March 30, 2013

PSU dorm temperatures a "Goldilocks" tale

PLATTSBURGH — Shirin Mehri’s room on the first floor of SUNY Plattsburgh’s Adirondack Residence Hall gets very hot in winter.

Denisse Penafort, who lives on the second floor of that dorm, says her room gets cold, and the heat barely comes on.

Student Helen Affinati lives on the second floor of Adirondack Hall; she says her room temperature is usually fine, with the exception of a draft leaking through the window sometimes.


A sampling of students who make their homes in some of the dorms on campus reported varied degrees of comfort, temp-wise, in their rooms.

Why such such fluctuations?

The college’s central heating plant distributes hot-water heat through radiators in the 12 dorms.

Every building has central thermostats located in the lounges of each, Assistant Director of Facilities William Circelli said. 

The buildings are divided into zones, each of which is controlled by a thermostat.

Most of the high-rise dorms have four zones, he said, with thermostats on the even-numbered floors; the low-rise dorms have more zones per floor, so temperature regulation can be more precise.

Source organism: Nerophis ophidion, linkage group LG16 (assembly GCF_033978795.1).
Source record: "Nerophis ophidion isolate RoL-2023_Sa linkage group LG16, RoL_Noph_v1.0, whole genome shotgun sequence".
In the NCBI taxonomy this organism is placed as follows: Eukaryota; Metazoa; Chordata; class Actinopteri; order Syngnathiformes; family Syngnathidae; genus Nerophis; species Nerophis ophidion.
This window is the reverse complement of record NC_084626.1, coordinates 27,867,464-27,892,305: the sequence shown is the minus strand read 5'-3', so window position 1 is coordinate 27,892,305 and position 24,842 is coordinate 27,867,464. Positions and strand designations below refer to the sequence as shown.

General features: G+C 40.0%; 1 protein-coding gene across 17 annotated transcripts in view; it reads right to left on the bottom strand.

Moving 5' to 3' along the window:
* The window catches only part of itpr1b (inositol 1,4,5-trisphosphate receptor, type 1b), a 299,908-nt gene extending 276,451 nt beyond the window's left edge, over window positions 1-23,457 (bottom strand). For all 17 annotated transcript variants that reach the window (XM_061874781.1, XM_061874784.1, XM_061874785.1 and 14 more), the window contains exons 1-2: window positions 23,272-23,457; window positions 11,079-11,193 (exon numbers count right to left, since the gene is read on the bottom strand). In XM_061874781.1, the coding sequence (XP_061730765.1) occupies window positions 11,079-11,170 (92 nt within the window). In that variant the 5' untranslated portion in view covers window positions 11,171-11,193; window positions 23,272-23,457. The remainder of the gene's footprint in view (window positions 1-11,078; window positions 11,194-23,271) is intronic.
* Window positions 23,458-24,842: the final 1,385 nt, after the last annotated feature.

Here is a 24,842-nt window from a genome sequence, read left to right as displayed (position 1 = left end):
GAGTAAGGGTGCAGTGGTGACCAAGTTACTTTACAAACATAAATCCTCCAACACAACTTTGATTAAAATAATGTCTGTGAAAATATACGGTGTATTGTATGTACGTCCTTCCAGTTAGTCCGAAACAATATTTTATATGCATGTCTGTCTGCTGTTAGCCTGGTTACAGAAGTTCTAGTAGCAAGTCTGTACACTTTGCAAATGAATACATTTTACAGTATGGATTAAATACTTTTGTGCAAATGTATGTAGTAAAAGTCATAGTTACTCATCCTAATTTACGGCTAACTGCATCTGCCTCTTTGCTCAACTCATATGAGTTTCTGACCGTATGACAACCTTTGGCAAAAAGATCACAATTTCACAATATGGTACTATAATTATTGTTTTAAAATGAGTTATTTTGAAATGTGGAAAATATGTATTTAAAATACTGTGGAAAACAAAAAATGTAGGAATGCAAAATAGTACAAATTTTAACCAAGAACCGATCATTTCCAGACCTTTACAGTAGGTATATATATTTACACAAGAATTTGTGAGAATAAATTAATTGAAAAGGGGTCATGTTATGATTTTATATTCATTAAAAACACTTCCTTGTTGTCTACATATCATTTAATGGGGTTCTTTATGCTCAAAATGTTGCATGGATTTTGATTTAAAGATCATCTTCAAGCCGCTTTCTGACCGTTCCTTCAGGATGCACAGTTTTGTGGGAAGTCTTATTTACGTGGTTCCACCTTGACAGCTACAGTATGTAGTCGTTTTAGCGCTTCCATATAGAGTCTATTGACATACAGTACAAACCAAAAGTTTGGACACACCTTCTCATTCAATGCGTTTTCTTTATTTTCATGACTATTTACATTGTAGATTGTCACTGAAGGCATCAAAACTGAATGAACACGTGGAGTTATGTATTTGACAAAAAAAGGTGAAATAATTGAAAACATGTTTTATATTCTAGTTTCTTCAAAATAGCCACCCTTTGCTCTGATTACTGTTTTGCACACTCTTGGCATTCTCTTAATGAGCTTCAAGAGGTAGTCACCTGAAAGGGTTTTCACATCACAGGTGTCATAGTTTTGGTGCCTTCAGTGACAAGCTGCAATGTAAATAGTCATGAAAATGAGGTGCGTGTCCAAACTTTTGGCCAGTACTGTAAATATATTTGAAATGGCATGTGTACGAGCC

Macdonough and Hood halls, both recently renovated, now boast thermostats in every room.

Nine other residence halls are slated for upgrades over the next nine years and will offer that convenience as well, Circelli said.


Students in some dorms can adjust the temperature right in their rooms.

Kent Hall resident Sonia Bennett says her first-floor room is usually cold, but she can use the valve on the radiator to warm it up.

Director of Residents Bryan Hartman explained that the valves on the radiators don’t actually hike up the heat. Rather, they open the vents to allow for the better flow of heat. 

The construction of the buildings plays a role in how cold or warm the rooms are, he said, and there is not a lot of flexibility or adjustability for the heating in older buildings because many of the rooms don’t have their own thermostats.

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